This lack of emotional depth, by the way, is pretty devastating when it comes to creating riveting or even believable romance. Rather than delving deep into her characters, Black paints-by-numbers, meaning no real conflict here. Seriously. No. Conflict.
Let’s recall that Madalyn was kidnapped. Otar is going off to fight the Revolution. He forces her to marry him (hey, it’s for her own protection!). This is the sort of stuff that simmers under the surface of novels until it boils over. Yes, I’m still waiting for sizzle and splatters to indicate the heat of conflict.
Black puts less effort into plot development than she does character development. Assuming I can accept that an entire society known as New Sweden is capable of surviving undetected under the Alaskan wilderness, I then need to accept the idea that this secret culture has penciled a Revolution on its calendar (said, Revolution, by the way, isn’t a secret from Toki). The reasons for the Revolution are sketchy and not particularly compelling. I don’t know enough about this society – make that I don’t learn enough about this society – to give me an investment in the outcome of the Revolution.
Another plot element revolves around the fact that the Vikings believe the Earth will soon be devoid of women – there’s some religious mumbo-jumbo and such – which is why it’s so important to kidnap women from above. It also explains why Madalyn and Drake can’t just go home and keep their mouths shut. Again, not terribly clear and not terribly interesting. I think it also explains why the women dress like sex kittens and are subject to a humiliating marriage auction type event (Black, ever the helpful author, skates past this apparently horrific event, hinting, never elucidating).
These underground dwellers speak alarmingly good English (perhaps learned from the movies?), though Black describes it as archaic Old English. Yes, in other words, lots of ‘tis and wench. Otherwise the phrasing is pretty much your standard modern-day English, sometimes awkwardly rendered. Black’s insistence on pretending there was something odd about the speech was distracting because I kept flipping back through the pages to see what I’d missed.
There’s also a rather bizarre side journey taken by Drake, which, considering the amount of time and energy Black expends upon it, should have been more than it was. Our Big Brother-fearing character chances upon evidence that indicates governmental interference of sorts – confirmation of all her supposed fears! She even prints out an electronic journal kept by a scientist (said journal faithfully reproduced by Black) and reports her findings to her big sister.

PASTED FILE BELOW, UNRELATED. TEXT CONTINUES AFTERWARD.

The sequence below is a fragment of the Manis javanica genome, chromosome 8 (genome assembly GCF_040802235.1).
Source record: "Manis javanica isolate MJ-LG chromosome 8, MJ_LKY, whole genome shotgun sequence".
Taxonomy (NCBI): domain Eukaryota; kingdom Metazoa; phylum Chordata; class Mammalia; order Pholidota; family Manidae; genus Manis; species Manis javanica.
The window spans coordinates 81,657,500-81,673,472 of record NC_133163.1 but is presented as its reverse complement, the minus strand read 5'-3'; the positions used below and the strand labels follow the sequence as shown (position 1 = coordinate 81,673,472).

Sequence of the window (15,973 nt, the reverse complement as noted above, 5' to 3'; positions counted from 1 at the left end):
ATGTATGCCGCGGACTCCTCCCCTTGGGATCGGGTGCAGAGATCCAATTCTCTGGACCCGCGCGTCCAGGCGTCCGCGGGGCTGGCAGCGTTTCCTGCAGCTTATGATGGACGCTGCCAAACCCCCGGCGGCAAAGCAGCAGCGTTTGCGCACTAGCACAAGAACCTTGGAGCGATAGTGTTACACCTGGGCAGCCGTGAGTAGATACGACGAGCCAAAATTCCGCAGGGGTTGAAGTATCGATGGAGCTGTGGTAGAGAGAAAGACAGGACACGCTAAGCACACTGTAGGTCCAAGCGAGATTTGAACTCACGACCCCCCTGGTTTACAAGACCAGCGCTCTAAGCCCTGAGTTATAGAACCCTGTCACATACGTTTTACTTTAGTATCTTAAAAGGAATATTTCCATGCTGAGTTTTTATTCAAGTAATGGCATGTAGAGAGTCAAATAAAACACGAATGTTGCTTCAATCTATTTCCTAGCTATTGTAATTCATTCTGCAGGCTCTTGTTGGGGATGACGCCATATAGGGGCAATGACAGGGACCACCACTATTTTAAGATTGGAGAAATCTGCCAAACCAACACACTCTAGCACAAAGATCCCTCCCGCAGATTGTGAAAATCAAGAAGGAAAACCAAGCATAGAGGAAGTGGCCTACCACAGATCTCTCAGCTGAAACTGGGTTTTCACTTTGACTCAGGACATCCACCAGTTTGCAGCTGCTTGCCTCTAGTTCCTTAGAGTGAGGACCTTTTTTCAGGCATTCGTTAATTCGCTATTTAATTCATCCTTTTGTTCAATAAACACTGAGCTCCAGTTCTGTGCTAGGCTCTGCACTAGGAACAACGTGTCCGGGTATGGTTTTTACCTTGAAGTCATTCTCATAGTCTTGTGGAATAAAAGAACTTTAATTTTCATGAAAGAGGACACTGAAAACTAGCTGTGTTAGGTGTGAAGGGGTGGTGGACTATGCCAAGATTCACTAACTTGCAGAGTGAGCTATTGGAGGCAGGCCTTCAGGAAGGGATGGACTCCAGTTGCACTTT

So what happens with this apparent sub-plot? If you guessed absolutely nothing, it’s pointless, and serves page filler, you win.
Okay, we don’t have great characters and we have little in the way of compelling plot. That leaves, hmmm, well, the cover suggests a lot of sex; some of the set-ups suggest a lot of sex, maybe even kinky stuff. Let’s just say we struck out there, too. The sex scenes weren’t particularly inventive, interesting, or integral to the plot. Unless you buy into the “sex equals love” myth. Black also has a tick that really irritated me: each time a nipple is released from the hero’s mouth, it’s accompanied by a popping sound. Yeah, that’s how I felt about it.
I don’t know what sub-genre this book fits. Imagine, if you will a road leading toward “Erotica”. You see all the signs, yet miss the actual turn-off. So, okay, you turn around and finally make it to town. Only it’s a ghost town. Everyone’s moved out. That’s how this book felt. Frankly, straight ahead erotica would have been preferable. Then, at least, I’d be able to forgive character and plot weakness.
Deep, Dark, & Dangerous is one of those books that makes you wonder how it got published. Black’s voice isn’t particularly compelling, and her craft isn’t strong. The characters are lightly sketched, and the plot barely holds together. There are nods toward the erotica genre, but they’re like wading ankle-deep in the ocean. This reads like a first attempt at writing a novel rather than the work of an accomplished writer.
So the part where I was suckered? I paid $14.00 plus tax for it. And the giggling women who stood by and let me buy it? I’m not one to name names, but one goes by Wendy and the other goes by HelenKay. You can guess their real identities.